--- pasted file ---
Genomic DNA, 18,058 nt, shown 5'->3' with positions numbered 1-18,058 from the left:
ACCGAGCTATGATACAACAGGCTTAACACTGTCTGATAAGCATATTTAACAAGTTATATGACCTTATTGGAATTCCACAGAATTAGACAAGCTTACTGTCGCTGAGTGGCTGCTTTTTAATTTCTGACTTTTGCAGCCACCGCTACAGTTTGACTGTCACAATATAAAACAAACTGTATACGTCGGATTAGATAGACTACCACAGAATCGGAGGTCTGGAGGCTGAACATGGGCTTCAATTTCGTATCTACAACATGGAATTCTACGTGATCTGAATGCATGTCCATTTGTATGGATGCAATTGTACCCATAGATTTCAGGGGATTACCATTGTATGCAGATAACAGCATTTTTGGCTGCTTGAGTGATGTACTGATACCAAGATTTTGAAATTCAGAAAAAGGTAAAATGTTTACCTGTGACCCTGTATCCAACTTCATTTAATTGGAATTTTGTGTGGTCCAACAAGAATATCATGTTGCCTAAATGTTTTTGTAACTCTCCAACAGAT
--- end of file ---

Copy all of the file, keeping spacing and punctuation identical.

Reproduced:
Genomic DNA, 18,058 nt, shown 5'->3' with positions numbered 1-18,058 from the left:
ACCGAGCTATGATACAACAGGCTTAACACTGTCTGATAAGCATATTTAACAAGTTATATGACCTTATTGGAATTCCACAGAATTAGACAAGCTTACTGTCGCTGAGTGGCTGCTTTTTAATTTCTGACTTTTGCAGCCACCGCTACAGTTTGACTGTCACAATATAAAACAAACTGTATACGTCGGATTAGATAGACTACCACAGAATCGGAGGTCTGGAGGCTGAACATGGGCTTCAATTTCGTATCTACAACATGGAATTCTACGTGATCTGAATGCATGTCCATTTGTATGGATGCAATTGTACCCATAGATTTCAGGGGATTACCATTGTATGCAGATAACAGCATTTTTGGCTGCTTGAGTGATGTACTGATACCAAGATTTTGAAATTCAGAAAAAGGTAAAATGTTTACCTGTGACCCTGTATCCAACTTCATTTAATTGGAATTTTGTGTGGTCCAACAAGAATATCATGTTGCCTAAATGTTTTTGTAACTCTCCAACAGAT